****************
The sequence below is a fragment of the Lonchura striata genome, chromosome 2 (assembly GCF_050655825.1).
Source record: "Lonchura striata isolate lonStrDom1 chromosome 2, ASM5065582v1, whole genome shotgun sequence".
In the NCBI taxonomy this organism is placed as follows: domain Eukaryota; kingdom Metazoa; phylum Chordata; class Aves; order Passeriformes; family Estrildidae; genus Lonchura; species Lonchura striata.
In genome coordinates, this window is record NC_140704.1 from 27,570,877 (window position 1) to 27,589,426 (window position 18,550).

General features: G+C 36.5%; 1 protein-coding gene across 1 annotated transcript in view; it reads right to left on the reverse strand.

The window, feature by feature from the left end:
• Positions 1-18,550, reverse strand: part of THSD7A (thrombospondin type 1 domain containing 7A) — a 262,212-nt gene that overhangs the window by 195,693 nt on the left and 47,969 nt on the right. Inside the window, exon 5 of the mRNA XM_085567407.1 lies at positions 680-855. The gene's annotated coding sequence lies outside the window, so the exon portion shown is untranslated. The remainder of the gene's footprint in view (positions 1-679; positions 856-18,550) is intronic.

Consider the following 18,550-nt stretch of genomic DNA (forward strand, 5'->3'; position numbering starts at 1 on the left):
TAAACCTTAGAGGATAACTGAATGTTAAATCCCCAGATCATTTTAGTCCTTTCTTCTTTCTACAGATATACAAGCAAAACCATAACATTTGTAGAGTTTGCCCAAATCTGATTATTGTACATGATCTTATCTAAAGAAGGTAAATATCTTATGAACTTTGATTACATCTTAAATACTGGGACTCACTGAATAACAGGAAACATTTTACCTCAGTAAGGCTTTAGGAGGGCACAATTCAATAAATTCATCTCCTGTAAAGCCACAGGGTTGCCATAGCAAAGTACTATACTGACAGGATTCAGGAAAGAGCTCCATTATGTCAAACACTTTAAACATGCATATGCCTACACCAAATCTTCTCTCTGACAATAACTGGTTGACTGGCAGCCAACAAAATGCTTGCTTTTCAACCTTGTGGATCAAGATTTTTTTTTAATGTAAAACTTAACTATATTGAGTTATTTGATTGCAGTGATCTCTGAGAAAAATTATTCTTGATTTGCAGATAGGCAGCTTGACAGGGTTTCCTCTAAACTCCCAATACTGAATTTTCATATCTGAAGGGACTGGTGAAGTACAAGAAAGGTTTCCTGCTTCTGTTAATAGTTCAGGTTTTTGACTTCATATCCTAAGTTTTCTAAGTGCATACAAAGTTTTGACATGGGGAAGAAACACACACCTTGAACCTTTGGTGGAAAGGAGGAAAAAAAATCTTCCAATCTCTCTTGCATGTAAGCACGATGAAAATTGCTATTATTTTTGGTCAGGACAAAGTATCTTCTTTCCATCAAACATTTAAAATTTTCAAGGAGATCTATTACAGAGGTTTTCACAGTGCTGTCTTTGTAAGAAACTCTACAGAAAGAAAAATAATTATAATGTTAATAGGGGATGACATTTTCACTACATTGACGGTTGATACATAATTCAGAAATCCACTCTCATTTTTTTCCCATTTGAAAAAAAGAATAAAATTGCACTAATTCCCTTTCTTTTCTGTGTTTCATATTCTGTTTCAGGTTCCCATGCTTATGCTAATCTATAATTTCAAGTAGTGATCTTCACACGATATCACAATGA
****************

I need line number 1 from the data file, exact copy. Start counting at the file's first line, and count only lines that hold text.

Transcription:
The sequence below is a fragment of the Lonchura striata genome, chromosome 2 (assembly GCF_050655825.1).